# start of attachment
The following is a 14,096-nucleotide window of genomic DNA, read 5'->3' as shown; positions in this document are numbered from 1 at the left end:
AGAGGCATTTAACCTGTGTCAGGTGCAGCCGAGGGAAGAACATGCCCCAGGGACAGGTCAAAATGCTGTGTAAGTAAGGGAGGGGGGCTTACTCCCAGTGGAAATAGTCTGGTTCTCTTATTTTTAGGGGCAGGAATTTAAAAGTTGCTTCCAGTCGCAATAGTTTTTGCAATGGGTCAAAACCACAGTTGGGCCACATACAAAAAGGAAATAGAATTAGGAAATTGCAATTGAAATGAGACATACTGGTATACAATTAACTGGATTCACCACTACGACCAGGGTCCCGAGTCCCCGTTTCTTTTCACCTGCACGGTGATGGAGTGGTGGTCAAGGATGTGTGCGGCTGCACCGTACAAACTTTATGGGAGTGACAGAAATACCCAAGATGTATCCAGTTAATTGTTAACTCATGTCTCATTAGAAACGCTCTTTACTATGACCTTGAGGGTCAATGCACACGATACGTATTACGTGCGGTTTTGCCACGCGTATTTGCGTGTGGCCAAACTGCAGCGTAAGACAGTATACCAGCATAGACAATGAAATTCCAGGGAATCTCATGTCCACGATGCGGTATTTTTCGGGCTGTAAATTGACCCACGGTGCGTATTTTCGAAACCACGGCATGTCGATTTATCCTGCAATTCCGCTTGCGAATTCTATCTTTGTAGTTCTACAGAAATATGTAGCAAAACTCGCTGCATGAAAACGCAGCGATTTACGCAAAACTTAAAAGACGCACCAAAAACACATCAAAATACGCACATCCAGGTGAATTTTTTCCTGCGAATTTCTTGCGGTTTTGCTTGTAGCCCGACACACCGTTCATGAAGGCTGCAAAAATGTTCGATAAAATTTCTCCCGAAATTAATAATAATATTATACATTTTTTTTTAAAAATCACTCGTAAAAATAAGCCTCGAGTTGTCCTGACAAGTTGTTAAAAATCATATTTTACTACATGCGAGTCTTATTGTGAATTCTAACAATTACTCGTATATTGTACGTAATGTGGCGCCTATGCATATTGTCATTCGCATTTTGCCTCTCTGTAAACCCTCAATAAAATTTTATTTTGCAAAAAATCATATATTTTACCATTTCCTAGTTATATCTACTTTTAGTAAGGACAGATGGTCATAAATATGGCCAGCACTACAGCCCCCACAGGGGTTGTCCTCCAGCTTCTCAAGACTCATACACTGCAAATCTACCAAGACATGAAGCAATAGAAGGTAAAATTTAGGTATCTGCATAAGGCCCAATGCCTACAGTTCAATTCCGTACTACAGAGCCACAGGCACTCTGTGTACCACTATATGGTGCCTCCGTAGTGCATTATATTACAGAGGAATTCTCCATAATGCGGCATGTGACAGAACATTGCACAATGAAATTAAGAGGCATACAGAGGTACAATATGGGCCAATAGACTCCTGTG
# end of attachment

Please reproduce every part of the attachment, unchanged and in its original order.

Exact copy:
The following is a 14,096-nucleotide window of genomic DNA, read 5'->3' as shown; positions in this document are numbered from 1 at the left end:
AGAGGCATTTAACCTGTGTCAGGTGCAGCCGAGGGAAGAACATGCCCCAGGGACAGGTCAAAATGCTGTGTAAGTAAGGGAGGGGGGCTTACTCCCAGTGGAAATAGTCTGGTTCTCTTATTTTTAGGGGCAGGAATTTAAAAGTTGCTTCCAGTCGCAATAGTTTTTGCAATGGGTCAAAACCACAGTTGGGCCACATACAAAAAGGAAATAGAATTAGGAAATTGCAATTGAAATGAGACATACTGGTATACAATTAACTGGATTCACCACTACGACCAGGGTCCCGAGTCCCCGTTTCTTTTCACCTGCACGGTGATGGAGTGGTGGTCAAGGATGTGTGCGGCTGCACCGTACAAACTTTATGGGAGTGACAGAAATACCCAAGATGTATCCAGTTAATTGTTAACTCATGTCTCATTAGAAACGCTCTTTACTATGACCTTGAGGGTCAATGCACACGATACGTATTACGTGCGGTTTTGCCACGCGTATTTGCGTGTGGCCAAACTGCAGCGTAAGACAGTATACCAGCATAGACAATGAAATTCCAGGGAATCTCATGTCCACGATGCGGTATTTTTCGGGCTGTAAATTGACCCACGGTGCGTATTTTCGAAACCACGGCATGTCGATTTATCCTGCAATTCCGCTTGCGAATTCTATCTTTGTAGTTCTACAGAAATATGTAGCAAAACTCGCTGCATGAAAACGCAGCGATTTACGCAAAACTTAAAAGACGCACCAAAAACACATCAAAATACGCACATCCAGGTGAATTTTTTCCTGCGAATTTCTTGCGGTTTTGCTTGTAGCCCGACACACCGTTCATGAAGGCTGCAAAAATGTTCGATAAAATTTCTCCCGAAATTAATAATAATATTATACATTTTTTTTTAAAAATCACTCGTAAAAATAAGCCTCGAGTTGTCCTGACAAGTTGTTAAAAATCATATTTTACTACATGCGAGTCTTATTGTGAATTCTAACAATTACTCGTATATTGTACGTAATGTGGCGCCTATGCATATTGTCATTCGCATTTTGCCTCTCTGTAAACCCTCAATAAAATTTTATTTTGCAAAAAATCATATATTTTACCATTTCCTAGTTATATCTACTTTTAGTAAGGACAGATGGTCATAAATATGGCCAGCACTACAGCCCCCACAGGGGTTGTCCTCCAGCTTCTCAAGACTCATACACTGCAAATCTACCAAGACATGAAGCAATAGAAGGTAAAATTTAGGTATCTGCATAAGGCCCAATGCCTACAGTTCAATTCCGTACTACAGAGCCACAGGCACTCTGTGTACCACTATATGGTGCCTCCGTAGTGCATTATATTACAGAGGAATTCTCCATAATGCGGCATGTGACAGAACATTGCACAATGAAATTAAGAGGCATACAGAGGTACAATATGGGCCAATAGACTCCTGTG